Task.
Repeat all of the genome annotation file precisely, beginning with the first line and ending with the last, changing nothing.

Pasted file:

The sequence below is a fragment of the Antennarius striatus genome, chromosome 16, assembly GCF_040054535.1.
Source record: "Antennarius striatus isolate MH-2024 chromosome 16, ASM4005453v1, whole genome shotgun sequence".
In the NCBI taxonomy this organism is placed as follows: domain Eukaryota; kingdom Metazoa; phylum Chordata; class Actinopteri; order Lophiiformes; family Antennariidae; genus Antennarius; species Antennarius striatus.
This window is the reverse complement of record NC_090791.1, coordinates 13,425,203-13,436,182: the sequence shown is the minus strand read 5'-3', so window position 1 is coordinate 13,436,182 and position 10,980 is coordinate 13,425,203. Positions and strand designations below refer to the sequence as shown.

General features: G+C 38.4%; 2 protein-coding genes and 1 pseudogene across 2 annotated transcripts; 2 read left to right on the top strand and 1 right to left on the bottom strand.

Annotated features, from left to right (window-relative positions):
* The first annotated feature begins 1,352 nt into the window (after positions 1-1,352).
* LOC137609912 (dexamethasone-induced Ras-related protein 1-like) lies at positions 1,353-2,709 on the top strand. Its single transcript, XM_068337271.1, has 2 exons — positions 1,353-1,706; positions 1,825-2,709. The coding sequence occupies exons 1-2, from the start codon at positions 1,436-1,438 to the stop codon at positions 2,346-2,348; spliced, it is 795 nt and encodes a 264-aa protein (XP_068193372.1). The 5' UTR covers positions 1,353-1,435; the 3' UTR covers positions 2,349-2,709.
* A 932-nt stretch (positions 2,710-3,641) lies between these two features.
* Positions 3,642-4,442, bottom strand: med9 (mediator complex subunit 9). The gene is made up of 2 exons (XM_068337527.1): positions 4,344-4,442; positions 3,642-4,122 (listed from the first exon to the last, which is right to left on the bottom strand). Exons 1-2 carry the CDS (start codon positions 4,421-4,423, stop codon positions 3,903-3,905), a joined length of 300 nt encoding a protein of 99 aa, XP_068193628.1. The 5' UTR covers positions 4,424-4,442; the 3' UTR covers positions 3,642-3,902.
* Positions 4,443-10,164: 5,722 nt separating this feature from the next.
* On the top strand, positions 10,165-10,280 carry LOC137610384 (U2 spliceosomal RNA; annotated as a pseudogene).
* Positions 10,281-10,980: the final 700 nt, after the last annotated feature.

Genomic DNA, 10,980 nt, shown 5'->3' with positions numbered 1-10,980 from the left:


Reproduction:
The sequence below is a fragment of the Antennarius striatus genome, chromosome 16, assembly GCF_040054535.1.
Source record: "Antennarius striatus isolate MH-2024 chromosome 16, ASM4005453v1, whole genome shotgun sequence".
In the NCBI taxonomy this organism is placed as follows: domain Eukaryota; kingdom Metazoa; phylum Chordata; class Actinopteri; order Lophiiformes; family Antennariidae; genus Antennarius; species Antennarius striatus.
This window is the reverse complement of record NC_090791.1, coordinates 13,425,203-13,436,182: the sequence shown is the minus strand read 5'-3', so window position 1 is coordinate 13,436,182 and position 10,980 is coordinate 13,425,203. Positions and strand designations below refer to the sequence as shown.

General features: G+C 38.4%; 2 protein-coding genes and 1 pseudogene across 2 annotated transcripts; 2 read left to right on the top strand and 1 right to left on the bottom strand.

Annotated features, from left to right (window-relative positions):
* The first annotated feature begins 1,352 nt into the window (after positions 1-1,352).
* LOC137609912 (dexamethasone-induced Ras-related protein 1-like) lies at positions 1,353-2,709 on the top strand. Its single transcript, XM_068337271.1, has 2 exons — positions 1,353-1,706; positions 1,825-2,709. The coding sequence occupies exons 1-2, from the start codon at positions 1,436-1,438 to the stop codon at positions 2,346-2,348; spliced, it is 795 nt and encodes a 264-aa protein (XP_068193372.1). The 5' UTR covers positions 1,353-1,435; the 3' UTR covers positions 2,349-2,709.
* A 932-nt stretch (positions 2,710-3,641) lies between these two features.
* Positions 3,642-4,442, bottom strand: med9 (mediator complex subunit 9). The gene is made up of 2 exons (XM_068337527.1): positions 4,344-4,442; positions 3,642-4,122 (listed from the first exon to the last, which is right to left on the bottom strand). Exons 1-2 carry the CDS (start codon positions 4,421-4,423, stop codon positions 3,903-3,905), a joined length of 300 nt encoding a protein of 99 aa, XP_068193628.1. The 5' UTR covers positions 4,424-4,442; the 3' UTR covers positions 3,642-3,902.
* Positions 4,443-10,164: 5,722 nt separating this feature from the next.
* On the top strand, positions 10,165-10,280 carry LOC137610384 (U2 spliceosomal RNA; annotated as a pseudogene).
* Positions 10,281-10,980: the final 700 nt, after the last annotated feature.

Genomic DNA, 10,980 nt, shown 5'->3' with positions numbered 1-10,980 from the left: